When I got to the part about him walking to the podium to begin his speech — in that purposeful, patient, and unhurried walk of his that we all know so well — the protective concern that I was feeling instantly shifted into a sense of great pride, relief, and community. They hadn’t let me down.
And I began to weep. And I weep again, even now, just remembering it.
As Fred Rogers was introduced and began his walk to the microphone where he would address them, thousands of voices — voices that were soon to take their place in positions of great power, leadership, erudition, and meaningful discourse in this nation –- spontaneously and enthusiastically erupted into song; his song:
“It’s a beautiful day in this neighborhood, a beautiful day for a neighbor…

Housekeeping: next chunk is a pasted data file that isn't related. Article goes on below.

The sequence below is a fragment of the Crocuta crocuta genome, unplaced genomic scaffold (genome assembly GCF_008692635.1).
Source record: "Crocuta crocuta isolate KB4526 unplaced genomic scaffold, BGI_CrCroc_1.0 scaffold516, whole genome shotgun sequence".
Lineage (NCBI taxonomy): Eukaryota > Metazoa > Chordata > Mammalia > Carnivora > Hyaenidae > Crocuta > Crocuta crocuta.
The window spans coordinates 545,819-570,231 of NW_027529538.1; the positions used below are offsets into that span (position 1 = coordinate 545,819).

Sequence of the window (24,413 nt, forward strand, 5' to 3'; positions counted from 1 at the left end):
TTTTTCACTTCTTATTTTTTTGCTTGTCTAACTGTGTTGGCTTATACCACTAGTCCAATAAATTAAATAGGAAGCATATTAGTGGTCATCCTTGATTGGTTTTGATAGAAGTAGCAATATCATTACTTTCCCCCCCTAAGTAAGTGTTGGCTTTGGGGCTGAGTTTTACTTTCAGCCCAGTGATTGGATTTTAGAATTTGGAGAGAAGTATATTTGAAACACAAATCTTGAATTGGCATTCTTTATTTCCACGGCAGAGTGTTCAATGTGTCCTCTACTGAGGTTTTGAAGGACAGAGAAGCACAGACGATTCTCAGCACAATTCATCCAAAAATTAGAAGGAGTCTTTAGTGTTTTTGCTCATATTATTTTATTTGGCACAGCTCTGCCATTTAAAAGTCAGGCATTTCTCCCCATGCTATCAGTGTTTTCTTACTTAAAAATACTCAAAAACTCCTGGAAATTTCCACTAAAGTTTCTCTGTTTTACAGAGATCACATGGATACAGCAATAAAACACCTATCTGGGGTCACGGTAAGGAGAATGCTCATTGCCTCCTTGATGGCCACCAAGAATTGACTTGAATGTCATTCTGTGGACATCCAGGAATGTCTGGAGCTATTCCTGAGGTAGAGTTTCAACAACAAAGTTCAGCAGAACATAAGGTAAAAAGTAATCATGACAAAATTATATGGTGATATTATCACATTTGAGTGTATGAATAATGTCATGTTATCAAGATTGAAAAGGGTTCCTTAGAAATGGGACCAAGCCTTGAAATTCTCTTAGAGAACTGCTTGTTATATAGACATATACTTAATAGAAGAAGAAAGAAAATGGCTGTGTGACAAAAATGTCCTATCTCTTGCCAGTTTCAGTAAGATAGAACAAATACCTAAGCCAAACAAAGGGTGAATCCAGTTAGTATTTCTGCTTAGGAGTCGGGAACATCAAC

Would you be mine? Could you be mine? Won’t you be my neighbor?”
They hadn’t invited him there to their hallowed halls to make fun of him at all. They had invited him there, with great reverence, to pay him tribute. He had — one song, one smile, one loving word at a time — been a part of each of their journeys to adulthood. They had asked him to be there, on this symbolic last day of their childhoods, because they loved him.
Those thousands of voices raised in song were a profound and heartfelt “thank you” for the many years that he gave them his kind, patient, and undivided attention. A voice that was there, everyday, even when parents or friends weren’t. A voice that, to a tragic few, may have been the only loving and reassuring words they might hear all day.
I miss him, and his kindness…his cardigan and his sneakers…his calm, sweet voice and his silly puppets. But most of all, I miss his unfailing belief that all things are possible.
Because they are.
That simple, glimmering truth was his gift to us all.
Thank you, Mr. Rogers — and Happy Birthday.